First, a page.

Next, re-insert the odo tumbler shaft/pin and press it all the way in flush as shown. You will have to maneuver the far end of the shaft to line up with the hole in the housing in order to get the shaft in all the way. At this point, you can test the whole operation by turning the new odometer gear we replaced earlier. By turning this gear, you should see both the trip meter and odometer tumblers move. Ensure the gear and tumblers operate smoothly and without force (i.e., you should not be encountering any significant resistance). I manually ran it forward about 100 miles and back again.
Now you can reassemble the odo tumbler portion of the unit and the electronic portion together. Carefully lower the tumbler portion onto the electronic portion as shown.
Insert the 4 screws and tighten them down. With the screws tightened down, you can spin the worm gear on the odometer motor and verify everything still moves as it should (I manually ran it up a couple of miles and back again by moving the worm gear with my finger). Everything checked out.
Next, replace the speedo face plate oriented as shown.
Insert the 2 securing screws and tighten them down.
Next, grasp the speedo needle by the black plastic center hub and line it up over the same position on the face plate when it was removed earlier. My needle was lined up directly over the first tick mark on the face plate. Then, gently press down evenly on the needle hub but don't use excessive force - the speedo shaft the that needle hub rests on can easily bend. Once the needle hub is started on the shaft, I spin the needle to ensure it is installed level on the speedo shaft. In order to get it to fully seat on the speed shaft and be straight, I would gently rock and press down on the black needle hub until I had it just right. Spin the needle over the full range of motion to check for proper operation.
When finished, it looked just like it did before disassembly.
Now you can re-insert the spedo/odo unit back into the instrument housing. Line up the odometer reset magnetic cylinder so that it falls into it's housing as pictured below.
Lower the unit into the housing until it is fully seated as shown.
Check for proper operation of the odometer reset mechanism by pressing down on the lever arm as shown and the trip tumblers should reset to all "0"s. The reset mechanism should operate smoothly.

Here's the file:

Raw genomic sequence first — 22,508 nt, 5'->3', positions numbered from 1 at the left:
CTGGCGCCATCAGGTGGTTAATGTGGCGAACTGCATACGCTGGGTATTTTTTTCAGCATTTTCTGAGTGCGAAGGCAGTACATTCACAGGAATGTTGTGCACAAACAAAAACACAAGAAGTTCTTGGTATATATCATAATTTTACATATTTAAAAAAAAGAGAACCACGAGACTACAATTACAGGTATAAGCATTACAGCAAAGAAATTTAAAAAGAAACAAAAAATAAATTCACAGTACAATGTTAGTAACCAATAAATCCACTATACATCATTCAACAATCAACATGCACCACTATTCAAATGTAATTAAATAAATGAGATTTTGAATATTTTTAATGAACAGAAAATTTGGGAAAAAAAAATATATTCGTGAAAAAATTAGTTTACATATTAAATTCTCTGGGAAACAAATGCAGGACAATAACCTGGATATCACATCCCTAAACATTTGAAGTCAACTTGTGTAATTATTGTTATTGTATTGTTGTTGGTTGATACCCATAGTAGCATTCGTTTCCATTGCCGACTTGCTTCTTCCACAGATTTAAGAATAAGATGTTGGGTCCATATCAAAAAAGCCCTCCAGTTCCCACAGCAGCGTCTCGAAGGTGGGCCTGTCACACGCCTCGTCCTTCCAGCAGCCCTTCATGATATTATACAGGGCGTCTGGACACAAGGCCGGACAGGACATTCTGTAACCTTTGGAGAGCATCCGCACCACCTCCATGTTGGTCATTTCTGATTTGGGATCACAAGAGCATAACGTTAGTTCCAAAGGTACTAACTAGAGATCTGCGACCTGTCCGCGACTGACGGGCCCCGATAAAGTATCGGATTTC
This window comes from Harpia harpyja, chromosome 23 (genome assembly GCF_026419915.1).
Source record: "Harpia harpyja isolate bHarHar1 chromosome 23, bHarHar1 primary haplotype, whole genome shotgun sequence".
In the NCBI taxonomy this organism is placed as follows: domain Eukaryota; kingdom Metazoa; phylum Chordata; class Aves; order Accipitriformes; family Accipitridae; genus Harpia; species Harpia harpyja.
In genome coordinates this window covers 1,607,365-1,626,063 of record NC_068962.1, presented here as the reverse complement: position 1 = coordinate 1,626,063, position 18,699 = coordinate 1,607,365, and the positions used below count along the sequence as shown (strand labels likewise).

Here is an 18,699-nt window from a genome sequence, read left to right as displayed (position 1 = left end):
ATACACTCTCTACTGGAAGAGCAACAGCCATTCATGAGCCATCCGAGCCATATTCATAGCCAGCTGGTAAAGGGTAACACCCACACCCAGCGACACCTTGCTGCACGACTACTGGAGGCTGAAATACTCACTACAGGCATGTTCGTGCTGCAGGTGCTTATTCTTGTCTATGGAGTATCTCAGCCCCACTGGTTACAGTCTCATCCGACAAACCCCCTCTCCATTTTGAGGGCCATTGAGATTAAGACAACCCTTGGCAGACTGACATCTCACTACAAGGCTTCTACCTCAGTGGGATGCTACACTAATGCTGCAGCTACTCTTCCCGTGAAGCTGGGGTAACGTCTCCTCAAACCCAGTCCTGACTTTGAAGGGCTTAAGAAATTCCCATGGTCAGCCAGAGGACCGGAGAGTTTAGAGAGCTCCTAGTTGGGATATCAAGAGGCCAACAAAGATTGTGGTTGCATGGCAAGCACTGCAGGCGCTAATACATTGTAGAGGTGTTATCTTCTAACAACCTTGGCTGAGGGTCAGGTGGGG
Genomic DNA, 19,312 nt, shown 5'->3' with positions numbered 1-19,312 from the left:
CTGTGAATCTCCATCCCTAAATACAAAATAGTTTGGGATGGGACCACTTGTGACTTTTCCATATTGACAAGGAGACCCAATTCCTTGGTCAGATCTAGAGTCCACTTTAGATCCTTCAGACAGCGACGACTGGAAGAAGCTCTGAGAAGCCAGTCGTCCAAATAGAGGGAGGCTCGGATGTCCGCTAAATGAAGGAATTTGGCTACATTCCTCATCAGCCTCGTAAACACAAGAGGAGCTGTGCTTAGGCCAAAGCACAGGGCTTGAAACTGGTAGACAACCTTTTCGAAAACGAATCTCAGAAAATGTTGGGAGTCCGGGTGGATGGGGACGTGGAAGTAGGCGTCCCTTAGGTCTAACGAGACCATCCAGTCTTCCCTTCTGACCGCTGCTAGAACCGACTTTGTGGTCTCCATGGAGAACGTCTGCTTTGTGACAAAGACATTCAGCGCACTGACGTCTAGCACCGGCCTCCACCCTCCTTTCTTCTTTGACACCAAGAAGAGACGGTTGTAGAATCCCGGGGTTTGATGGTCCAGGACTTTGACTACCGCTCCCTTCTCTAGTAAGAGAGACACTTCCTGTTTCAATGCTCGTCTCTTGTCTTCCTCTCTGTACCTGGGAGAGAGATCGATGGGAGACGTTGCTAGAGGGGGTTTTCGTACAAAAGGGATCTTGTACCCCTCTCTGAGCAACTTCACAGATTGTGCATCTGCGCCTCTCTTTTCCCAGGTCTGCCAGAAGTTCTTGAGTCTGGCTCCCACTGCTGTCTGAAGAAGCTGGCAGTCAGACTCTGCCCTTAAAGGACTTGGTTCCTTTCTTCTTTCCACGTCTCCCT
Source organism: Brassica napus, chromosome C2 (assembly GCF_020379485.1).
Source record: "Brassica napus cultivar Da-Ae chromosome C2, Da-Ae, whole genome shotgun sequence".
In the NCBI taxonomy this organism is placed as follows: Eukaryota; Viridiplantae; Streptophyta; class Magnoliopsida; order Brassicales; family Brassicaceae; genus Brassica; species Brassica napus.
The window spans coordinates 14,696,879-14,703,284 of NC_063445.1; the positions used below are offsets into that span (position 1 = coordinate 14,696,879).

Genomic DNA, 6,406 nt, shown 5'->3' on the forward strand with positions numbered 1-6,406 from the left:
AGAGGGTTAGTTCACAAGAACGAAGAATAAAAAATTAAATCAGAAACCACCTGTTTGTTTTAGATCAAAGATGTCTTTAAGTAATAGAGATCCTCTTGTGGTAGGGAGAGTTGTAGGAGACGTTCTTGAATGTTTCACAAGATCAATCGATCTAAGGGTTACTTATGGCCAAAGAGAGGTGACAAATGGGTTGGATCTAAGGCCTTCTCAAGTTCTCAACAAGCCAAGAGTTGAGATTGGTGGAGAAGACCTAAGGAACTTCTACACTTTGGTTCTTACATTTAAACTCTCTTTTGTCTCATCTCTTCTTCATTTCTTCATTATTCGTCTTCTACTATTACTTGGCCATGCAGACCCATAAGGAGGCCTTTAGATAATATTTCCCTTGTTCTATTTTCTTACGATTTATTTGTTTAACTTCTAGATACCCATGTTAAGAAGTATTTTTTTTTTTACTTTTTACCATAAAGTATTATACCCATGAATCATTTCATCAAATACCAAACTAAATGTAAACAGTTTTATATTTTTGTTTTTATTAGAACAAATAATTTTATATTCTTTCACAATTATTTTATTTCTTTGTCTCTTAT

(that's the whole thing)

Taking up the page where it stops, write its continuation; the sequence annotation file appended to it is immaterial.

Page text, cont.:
Next, if you DID NOT remove the plastic printed circuit board on the back of the instrument cluster earlier, you only need to replace the plastic instrument face cover over the instrument gauges as shown....
Then turn over the instrument cluster and secure the face plate to the cluster housing using the perimeter screws as shown.
And finally, secure the speedo/odo unit to the cluster housing using the 4 small Phillips screws as shown and the instrument cluster is ready to go back into the pod/car.
However, if you did remove the plastic circuit board, you'll need to reassemble the cluster as follows: First, place the temperature/fuel gauge and oil pressure/alternator gauge back into the instrument cluster as pictured.
Then set the plastic cover plate over the instrumentation gauges as shown.
Turn the instrument cluster face down as pictured.
Begin re-attaching the plastic circuit board to the back of the cluster housing. Start by lining up the speedo hard circuit board pins (4 of them) with the holes in the back of the cluster housing as shown below. Then press the hard circuit card down so it is flush with the back of the cluster housing.
Secure the hard circuit card for the speedo to the cluster housing using the 2 small Phillips screws as shown.
Next, begin lining up the small holes in the plastic circuit board with the guide pins in the back of the cluster housing. Press the plastic material over the guide pins.
Secure all the plastic material using these guide pins over the back of the cluster housing.
Install and tighten the tachometer contact nuts using the 7mm nut driver
Then secure the instrument face plate to the cluster housing using the perimeter screws as shown. In the one corner, don't forget to include the lapped plastic connector under the screw as pictured below.
Next, finish attaching the speedo unit to the cluster housing using the small Phillips screws
Then re-attach the odometer reset contact leads using the 2 Phillips screws.
Next, install the gauge pins and 7mm nuts on all four of the gauges as shown. Remember the oil pressure guage also has a lapped plastic connector to be located under the 7mm nut (you can see it located next to my thumb in the picture below).
Tighten down the pins with the 7mm nut driver.
Next, install the 68 ohm resistor over the alternator contact screws and secure it with the two flat blade screws.
Install the remaining gauge contact screws - 2 flat blade screws per gauge.
Re-install the small warning lights. Insert the light fixture and rotate clockwise 90 degrees.